January 10, 2012

Facial Recognition

By Rebecca Ryskind Teti *
It took all Advent and Christmas, but I’m finally accustomed to responding, “And with your spirit” each of the five times it’s required of us at Mass.

On the whole I’ve settled in to the new English translation of the liturgy. One line still startles me each time I hear it, though. In the second Eucharistic prayer, when we intercede for the dead, the priest prays, “Welcome them into the light of your face.”

I’ve a fond memory from a night in college when I introduced two of my buddies to one another. We were up late yakking and one friend asked the other – sleepily mis-speaking – if he had always been of the Catholic face?

“Facially, I’ve always been Catholic,” came the facetious response.

I’ll probably remember those two friends at Mass for the rest of my life. I hope they reciprocate at least once or twice.

Meanwhile, I’ve been reflecting on the significance of the change from the old text, which sought that the faithful be brought into the light of the Lord’s “presence” to the new “light of your face.”

Such a strange and arresting turn of phrase.

I’m reflecting here not as a theologian, simply as a pray-er, but it strikes me that in the arts, when we want to demonstrate that someone is sinister, we hide or distort his face. When Anakin Skywalker becomes Darth Vader, he masks his face, and we never see it again until his conversion. We find Lord Voldemort’s lack of face disturbing. Tolkien’s terrifying Nazgul are hooded from sight, and Sauron is merely an eye. Gollum and the orcs are hideous in differing respects, but somehow their faces give scale to the threat they pose. They aren’t as frightening as the faceless ghouls.

Of all the wicked deeds men do to one another, among the most heinous we can imagine is disfiguring a person’s face. When Time magazine wanted to highlight the depredations of the Taliban, they put a photo of what must once have been a pretty girl on the cover: with only slits where her nose had once been.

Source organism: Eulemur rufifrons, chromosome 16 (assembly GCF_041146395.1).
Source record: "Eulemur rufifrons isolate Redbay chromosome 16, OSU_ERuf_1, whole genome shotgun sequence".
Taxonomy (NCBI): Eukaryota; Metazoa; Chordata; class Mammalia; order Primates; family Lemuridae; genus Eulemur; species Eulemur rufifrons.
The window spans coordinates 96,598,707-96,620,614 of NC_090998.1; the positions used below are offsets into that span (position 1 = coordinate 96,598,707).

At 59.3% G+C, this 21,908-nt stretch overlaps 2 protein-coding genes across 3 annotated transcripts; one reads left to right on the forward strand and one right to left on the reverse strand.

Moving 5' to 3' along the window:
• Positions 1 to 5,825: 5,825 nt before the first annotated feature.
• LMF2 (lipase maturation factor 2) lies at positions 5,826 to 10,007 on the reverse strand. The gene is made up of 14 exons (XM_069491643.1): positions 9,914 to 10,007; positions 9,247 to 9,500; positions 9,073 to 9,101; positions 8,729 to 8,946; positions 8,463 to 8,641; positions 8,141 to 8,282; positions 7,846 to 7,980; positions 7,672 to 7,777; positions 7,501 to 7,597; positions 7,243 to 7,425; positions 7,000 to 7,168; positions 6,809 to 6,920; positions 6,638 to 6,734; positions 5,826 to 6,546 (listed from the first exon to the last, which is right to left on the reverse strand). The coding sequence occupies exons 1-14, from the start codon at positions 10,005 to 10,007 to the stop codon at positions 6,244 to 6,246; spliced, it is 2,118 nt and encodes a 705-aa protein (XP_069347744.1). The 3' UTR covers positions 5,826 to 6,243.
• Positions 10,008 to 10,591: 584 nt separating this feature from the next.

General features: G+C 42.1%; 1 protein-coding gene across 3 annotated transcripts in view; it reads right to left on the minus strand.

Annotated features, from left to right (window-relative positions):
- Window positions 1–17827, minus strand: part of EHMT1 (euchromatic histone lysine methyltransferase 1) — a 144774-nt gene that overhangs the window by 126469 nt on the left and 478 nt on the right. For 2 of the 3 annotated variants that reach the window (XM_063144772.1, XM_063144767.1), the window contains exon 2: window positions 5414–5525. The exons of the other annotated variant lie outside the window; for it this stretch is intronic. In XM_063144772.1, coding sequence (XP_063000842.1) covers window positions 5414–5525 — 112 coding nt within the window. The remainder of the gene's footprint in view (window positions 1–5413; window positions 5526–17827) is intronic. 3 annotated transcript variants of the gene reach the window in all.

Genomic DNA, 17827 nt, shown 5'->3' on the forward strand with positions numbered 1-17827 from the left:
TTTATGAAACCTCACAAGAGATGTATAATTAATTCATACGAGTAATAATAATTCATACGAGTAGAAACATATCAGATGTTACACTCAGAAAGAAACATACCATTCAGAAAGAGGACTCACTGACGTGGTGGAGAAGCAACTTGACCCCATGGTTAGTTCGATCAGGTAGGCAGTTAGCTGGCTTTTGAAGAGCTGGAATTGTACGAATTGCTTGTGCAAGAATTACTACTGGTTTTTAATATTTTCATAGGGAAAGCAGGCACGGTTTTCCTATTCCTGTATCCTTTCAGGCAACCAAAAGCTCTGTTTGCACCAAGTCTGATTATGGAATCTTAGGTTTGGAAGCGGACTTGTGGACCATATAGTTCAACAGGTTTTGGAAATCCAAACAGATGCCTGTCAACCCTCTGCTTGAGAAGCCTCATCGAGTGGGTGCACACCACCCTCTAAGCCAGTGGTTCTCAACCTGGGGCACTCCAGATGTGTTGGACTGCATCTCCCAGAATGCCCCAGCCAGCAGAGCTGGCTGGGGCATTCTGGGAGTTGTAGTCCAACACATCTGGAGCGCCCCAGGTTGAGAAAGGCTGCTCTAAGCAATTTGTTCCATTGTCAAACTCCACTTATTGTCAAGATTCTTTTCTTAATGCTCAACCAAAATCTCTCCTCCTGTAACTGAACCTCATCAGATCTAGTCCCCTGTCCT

Perhaps that one line of the Mass can punctuate for us the significance of the Incarnation, which we’ve just been celebrating. Pope Benedict XVI once gave an amazing homily on the relationship between Christ’s face and ours.

He said that the face is “the expression of the person par excellence.” It is what makes us recognizable, and it transmits our emotions, thoughts, desires and intentions.

The Pope also described the Old Testament as the gradual revelation of the face of God.

The face of God is a source of blessing, especially in the Psalms, and in the famous invocation in the book of Numbers: “May the Lord make his face to shine upon you and be gracious to you.” But the face of God is mere metaphor in the Old Testament. No one in Biblical times actually wanted to look God in the eye, though. Only Moses did that and lived.

In Christ, however, the Pope says, “God's Face took on a human face, letting itself be seen and recognized in the Son of the Virgin Mary.” What an expression of boundless love! God wants to be known, he wants us to recognize him, he has a face!

Can you imagine the joy of the saints in seeing the longed-for face at last, after a lifetime of seeking it in the dialogue of prayer? What a moment that will be.

Perhaps we find in that one word, “face,” an intuition of our own glory, too. When Moses came down from seeing God on Mt. Sinai, his face was so radiant no one could bear to look on him. He had to drape a cloth over himself.

When we come into the light of the Lord’s faith, his radiance will transform and glorify us as well.

Perhaps like my college buddy, we’ll be truly facially Catholic at last.

Rebecca Ryskind Teti is Operations Coordinator for the Ciocca Center for Principled Entrepreneurship at the Busch School of Business & Economics at CUA, though the opinions are her own. This column is modified from an earlier version that first appeared in Faith & Family  magazine.

* Catholic News Agency columns are opinion and do not necessarily express the perspective of the agency.


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